Board play


Marvin Lewis

You've got time. About five days. And maybe you, too, can be mocked to the Bengals.

It seems like everyone else has been assigned to them at one time or another with the 21st pick in Thursday night's anything-goes first round of the NFL Draft.

Just take a look at the 28 mock drafts compiled by manager Andy Ware last week. A total of 13 different players get the call to the Bengals. The four analysts at go four different ways: Alabama running back Eddie Lacy, Florida State tackle Menelik Watson, Florida safety Matt Elam and Texas safety Kenny Vaccaro. Some of the overflowing mocks at give the Bengals three others: Cal wide receiver Keenan Allen, Alabama right tackle D.J. Fluker, and LSU safety Eric Reid.

(With the signing of SAM linebacker James Harrison, it looks like the mocks with Georgia backers Jarvis Jones and Alec Ogletree have gone to re-write.) 

But unlike those organizations, the Bengals are going to have to come to a consensus. And the consensus of those other organizations is that the Bengals have drafted as well as any team in the league over the past four seasons.

Bengals head coach Marvin Lewis won't say who they're going to draft, but he'll tell you why he thinks the Bengals have drafted so well of late and what kind of traits they seek.

As he did back in February, Lewis last week extolled the work of director of player personnel Duke Tobin. Pointing to the decision of Bengals president Mike Brown to give Tobin more influence in the planning and mechanics of the draft room a few years ago, Lewis believes they have used the art of cross-checking to the utmost.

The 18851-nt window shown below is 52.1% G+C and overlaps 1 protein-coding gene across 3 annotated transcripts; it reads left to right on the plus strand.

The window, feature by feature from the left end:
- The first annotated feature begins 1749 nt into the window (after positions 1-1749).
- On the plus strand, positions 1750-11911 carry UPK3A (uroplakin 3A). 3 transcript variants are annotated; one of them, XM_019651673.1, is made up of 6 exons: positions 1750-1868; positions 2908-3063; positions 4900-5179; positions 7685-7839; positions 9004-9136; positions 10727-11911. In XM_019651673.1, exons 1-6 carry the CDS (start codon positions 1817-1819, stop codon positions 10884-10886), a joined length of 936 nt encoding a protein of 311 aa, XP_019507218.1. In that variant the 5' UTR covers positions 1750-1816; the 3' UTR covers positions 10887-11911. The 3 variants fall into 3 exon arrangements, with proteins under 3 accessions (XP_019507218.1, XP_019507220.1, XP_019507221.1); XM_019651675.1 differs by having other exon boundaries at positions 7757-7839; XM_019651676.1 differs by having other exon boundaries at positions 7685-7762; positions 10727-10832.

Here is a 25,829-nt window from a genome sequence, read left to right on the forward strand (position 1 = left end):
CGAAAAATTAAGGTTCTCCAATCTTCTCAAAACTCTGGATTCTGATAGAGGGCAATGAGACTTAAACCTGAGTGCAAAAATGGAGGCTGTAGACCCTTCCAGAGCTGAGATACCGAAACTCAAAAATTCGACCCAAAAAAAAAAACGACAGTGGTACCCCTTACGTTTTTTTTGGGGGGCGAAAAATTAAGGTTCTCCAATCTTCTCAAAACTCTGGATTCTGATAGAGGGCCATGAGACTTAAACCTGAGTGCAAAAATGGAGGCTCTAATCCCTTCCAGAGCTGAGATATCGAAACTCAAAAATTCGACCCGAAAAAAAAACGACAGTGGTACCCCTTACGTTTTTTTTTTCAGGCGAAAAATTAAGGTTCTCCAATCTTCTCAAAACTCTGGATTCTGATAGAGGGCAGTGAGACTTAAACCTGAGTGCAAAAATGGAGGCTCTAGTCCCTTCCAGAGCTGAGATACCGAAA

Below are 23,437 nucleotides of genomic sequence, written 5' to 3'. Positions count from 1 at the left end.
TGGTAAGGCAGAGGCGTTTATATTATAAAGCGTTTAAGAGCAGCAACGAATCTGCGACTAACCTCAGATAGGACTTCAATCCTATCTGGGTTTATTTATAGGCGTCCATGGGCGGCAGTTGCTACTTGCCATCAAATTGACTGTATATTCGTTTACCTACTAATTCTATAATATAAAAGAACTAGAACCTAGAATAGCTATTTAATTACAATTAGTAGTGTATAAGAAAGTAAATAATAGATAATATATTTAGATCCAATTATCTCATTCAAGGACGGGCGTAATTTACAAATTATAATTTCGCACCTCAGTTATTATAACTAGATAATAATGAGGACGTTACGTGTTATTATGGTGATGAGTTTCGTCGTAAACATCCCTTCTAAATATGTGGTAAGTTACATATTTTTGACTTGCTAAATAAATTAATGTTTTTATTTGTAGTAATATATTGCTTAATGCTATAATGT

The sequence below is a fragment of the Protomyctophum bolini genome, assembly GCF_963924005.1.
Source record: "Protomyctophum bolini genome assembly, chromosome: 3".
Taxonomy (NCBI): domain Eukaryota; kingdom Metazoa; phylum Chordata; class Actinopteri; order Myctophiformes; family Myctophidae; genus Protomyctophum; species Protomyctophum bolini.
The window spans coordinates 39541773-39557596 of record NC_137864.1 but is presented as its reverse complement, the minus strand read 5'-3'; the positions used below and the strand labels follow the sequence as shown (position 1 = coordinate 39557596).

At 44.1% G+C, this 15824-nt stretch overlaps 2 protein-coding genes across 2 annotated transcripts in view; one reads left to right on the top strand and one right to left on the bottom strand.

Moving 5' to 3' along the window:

With the hiring of two young area scouts in Robert Livingston (the Southeast) and Steve Radicevic (the West), it has freed up Tobin to cross-check the top 40 or so schools as well as coordinate the big-picture philosophy.

"I think Mike has put Duke basically in charge and Duke Tobin has done an outstanding job in orchestrating the whole thing and I think that's been great," Lewis said in a sit-down with beat reporters on Friday.

"I think the integration of the coaches, the little time we get to spend with them for about a month, and just basically the integration of everybody and meshing it together. The personnel guys are doing a great job of cross-checking by position."

When Lewis arrived in 2003, he wanted to streamline the scouting burdens of the coaches and it has evolved into a personnel department that still has a lot of coaching input but isn't as coaching-centric. He says there is more cross-checking than what he found a decade ago.

"That's a good thing," he said. "It's important if you're the area scout and you have a plethora of wide receivers and there are three guys on the other side of the country that you take a look at those guys. We're doing a better job of cross-checking within the group, so that when you're writing the report it's reflective of the other guys you've seen. For everybody to see those guys, it's important so they're able to say, 'You know what? That guy over there is probably a notch ahead and if I had my druthers, I'd pick that one.' It's important to share those opinions."

If there is one thing that seems constant with the last four drafts, it has been the unwillingness of the Bengals "to reach." That is, take a player not rated as highly even though he fills a need.

Just look at last year's second round. The Bengals went into the draft actively seeking running backs and wide receivers and were set at defensive tackle with Pro Bowler Geno Atkins, long-time starter Domata Peko, and veteran backup Pat Sims.

But after University of Cincinnati running back Isaiah Pead went to the Rams at 50, the Bengals stuck to their board at No. 53 and took Big Ten Defensive Player of the Year Devon Still, a tackle. Oklahoma wide receiver Ryan Broyles went the next pick to the Lions at 54 and Oregon running back LaMichael James went to the 49ers at 61.